Goldman Sachs Group Inc quarterly earnings nearly quadrupled, topping expectations, but its shares fell on disappointment that so much of the profit came from trading gains that might not be sustainable.

The firm, which was already Wall Street's largest investment bank before the financial crisis and has become even more dominant as some rivals have fallen by the wayside, stayed on pace to hand out more than $20 billion in year-end bonuses. That would be equivalent to more than $630,000 per employee and could beat a record set for compensation in 2007.

But in a sign of weakness, Goldman's investment banking and asset management revenues were lower. The bank fell to No. 2, behind Morgan Stanley , in merger and acquisition adviser rankings for deals announced globally through the third quarter, according to Thomson Reuters. It also dropped a spot to No. 7 in global capital markets.

The New York-based firm posted third-quarter net income for common shareholders of $3.03 billion, or $5.25 a share, up from $845 million, or $1.81 per share, a year earlier.

It easily beat analysts' average forecast of $4.24 a share, according to Thomson Reuters I/B/E/S. But one analyst noted the beat was helped by Goldman's decision to set aside less than usual for compensation.


Goldman, which has been under fire from some quarters over gold-plated pay so soon after taking government bailout funds, allocated 43 percent of net revenue in the third quarter to compensation and benefits, compared with 49 percent in the first half.

Stellar results by rival JPMorgan Chase & Co on Wednesday may have prompted investors to raise the bar for Goldman.

JPMorgan's lift from fixed income in particular led analysts and investors to expect a similar or larger jump at Goldman, which has a reputation as a more aggressive risk-taker than the commercial bank. But Goldman's fixed income trading results slipped slightly from the second quarter.

Goldman shares fell 1.7 percent to $188.94 in morning trading, matching a decline in the Amex Securities Broker dealer index <.XBD>. The shares are up more than 124 percent this year.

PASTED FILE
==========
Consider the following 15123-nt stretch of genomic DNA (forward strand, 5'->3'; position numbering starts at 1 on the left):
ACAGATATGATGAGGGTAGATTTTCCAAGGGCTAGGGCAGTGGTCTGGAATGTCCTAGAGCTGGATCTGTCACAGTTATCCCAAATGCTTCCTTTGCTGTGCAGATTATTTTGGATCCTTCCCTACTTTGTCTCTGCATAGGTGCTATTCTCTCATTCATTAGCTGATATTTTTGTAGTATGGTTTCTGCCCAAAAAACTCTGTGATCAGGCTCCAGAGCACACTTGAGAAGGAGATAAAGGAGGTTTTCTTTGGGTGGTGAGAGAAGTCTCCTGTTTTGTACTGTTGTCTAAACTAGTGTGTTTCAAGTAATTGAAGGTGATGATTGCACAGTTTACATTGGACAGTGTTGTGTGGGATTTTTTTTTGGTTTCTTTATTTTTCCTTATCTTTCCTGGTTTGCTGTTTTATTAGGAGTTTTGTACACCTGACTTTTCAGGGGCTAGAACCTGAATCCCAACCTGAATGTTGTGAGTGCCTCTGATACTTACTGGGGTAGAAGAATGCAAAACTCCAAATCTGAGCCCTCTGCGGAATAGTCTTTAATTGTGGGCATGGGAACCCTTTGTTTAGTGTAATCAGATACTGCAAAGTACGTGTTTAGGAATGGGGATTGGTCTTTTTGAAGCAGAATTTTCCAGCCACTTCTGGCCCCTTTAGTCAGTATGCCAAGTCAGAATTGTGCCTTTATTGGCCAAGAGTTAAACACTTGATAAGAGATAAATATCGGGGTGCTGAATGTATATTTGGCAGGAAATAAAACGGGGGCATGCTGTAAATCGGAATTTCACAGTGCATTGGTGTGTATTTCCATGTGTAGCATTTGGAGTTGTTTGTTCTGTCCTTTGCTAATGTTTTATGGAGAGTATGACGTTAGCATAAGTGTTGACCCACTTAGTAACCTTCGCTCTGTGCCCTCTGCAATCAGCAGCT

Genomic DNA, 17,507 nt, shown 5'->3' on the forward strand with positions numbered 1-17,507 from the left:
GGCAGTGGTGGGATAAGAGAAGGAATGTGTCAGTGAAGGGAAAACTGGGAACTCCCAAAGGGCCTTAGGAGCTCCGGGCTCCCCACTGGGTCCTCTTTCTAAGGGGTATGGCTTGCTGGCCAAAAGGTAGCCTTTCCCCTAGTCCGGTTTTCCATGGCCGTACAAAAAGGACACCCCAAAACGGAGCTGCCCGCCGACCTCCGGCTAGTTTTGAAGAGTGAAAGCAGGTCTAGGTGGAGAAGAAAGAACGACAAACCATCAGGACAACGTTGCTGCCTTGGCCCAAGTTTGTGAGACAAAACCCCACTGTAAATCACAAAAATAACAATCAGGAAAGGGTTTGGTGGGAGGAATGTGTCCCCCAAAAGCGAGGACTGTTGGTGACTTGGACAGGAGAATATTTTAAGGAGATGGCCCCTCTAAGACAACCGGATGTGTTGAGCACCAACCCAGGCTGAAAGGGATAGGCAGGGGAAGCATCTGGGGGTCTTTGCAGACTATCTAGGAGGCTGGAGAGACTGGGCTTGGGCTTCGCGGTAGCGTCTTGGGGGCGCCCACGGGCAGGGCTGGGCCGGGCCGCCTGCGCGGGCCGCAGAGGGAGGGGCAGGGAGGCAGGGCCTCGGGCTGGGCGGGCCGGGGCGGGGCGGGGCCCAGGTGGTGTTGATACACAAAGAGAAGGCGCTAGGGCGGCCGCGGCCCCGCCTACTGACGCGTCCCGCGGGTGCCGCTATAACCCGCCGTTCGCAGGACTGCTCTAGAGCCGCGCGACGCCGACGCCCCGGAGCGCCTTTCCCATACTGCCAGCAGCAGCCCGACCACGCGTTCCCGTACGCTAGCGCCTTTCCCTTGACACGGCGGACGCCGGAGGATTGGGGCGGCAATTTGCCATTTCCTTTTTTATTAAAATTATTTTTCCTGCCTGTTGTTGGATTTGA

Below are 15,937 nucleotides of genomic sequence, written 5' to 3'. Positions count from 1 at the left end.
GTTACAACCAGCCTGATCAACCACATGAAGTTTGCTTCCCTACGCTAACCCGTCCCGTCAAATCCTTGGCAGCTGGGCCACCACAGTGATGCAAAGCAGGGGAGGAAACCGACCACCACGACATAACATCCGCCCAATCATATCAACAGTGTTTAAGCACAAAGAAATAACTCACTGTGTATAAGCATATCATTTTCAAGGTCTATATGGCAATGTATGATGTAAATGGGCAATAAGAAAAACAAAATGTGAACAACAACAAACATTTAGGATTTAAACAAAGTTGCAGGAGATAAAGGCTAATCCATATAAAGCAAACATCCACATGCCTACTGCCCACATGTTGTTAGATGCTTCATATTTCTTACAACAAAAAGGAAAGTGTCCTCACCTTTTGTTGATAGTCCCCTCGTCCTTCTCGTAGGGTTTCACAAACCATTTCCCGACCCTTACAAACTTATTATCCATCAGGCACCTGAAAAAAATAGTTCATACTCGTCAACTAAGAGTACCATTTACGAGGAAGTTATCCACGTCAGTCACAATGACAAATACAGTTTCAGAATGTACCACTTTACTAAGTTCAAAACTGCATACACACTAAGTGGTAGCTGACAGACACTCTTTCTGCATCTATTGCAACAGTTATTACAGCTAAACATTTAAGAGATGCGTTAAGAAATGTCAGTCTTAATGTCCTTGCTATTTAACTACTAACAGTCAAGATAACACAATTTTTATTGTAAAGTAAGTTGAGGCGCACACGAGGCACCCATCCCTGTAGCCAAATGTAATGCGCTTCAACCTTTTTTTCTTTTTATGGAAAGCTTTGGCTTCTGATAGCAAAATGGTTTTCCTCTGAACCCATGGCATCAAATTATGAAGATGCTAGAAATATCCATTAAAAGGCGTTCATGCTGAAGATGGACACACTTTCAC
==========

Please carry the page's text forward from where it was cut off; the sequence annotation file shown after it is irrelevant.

Goldman produced great numbers but apparently didn't live up to those heightened expectations, said Peter Jankovskis, co-chief investment officer at Oakbrook Investments.

They're real earnings, the question is how repeatable are they, he said. Trading gains come and go. They're genuine earnings at the time, but its not like something you rely on quarter to quarter.

Goldman Sachs Chief Financial Officer Viniar said results lagged behind the second quarter's record earnings in part because of the summer downturn in the mergers and acquisitions business. He said on a conference call that the calendar for fourth-quarter equity underwriting appeared robust.

Viniar declined to compare Goldman's performance with that of JPMorgan, saying it was always hard to compare two companies quarter over quarter.

Citigroup Inc , which also reported results on Thursday, posted a per-share loss as it suffered $8 billion of credit losses.


Goldman set aside $5.4 billion for compensation during the quarter, raising the total to $16.8 billion so far this year. The firm has drawn fire from politicians and the public for setting aside so much for bonuses so soon after repaying a $10 billion taxpayer bailout.

Goldman, which has been working on burnishing its image, said it made a $200 million contribution to the Goldman Sachs Foundation, an education charity. That helped raise its non-compensation expenses 2 percent to $2.23 billion.

Viniar, in the conference call, was bombarded by questions from reporters about the firm's plans for doling out bonuses. He said Goldman would not make a decision on the matter until the end of the year.

I would prefer people were focused on the performance of the business, he said.


Net revenue in Fixed Income, Currency and Commodities (FICC) was $5.99 billion in the third quarter, up from $1.59 billion a year earlier. The increase reflects strong performances in credit products and mortgages, which were significantly higher compared to a difficult third quarter of 2008.

Net revenue in equities was up 78 percent to $2.78 billion, helped by a strong performance in derivatives and shares.

Principal Investments posted net revenue of $1.26 billion after a $453 million loss in the year-ago quarter.

Net revenue in investment banking and financial advisory fell during the quarter, reflecting the decline in mergers and acquisitions.

Investment banking net revenue was $899 million, down 31 percent from the third quarter of 2008. Results in financial advisory were $325 million, down 47 percent.

Net revenue in Asset Management and Securities Services was down 29 percent to $1.45 billion.

Rival Morgan Stanley is expected to report quarterly results next Wednesday.

(Reporting by Steve Eder, Paritosh Bansal and Elinor Comlay; editing by John Wallace)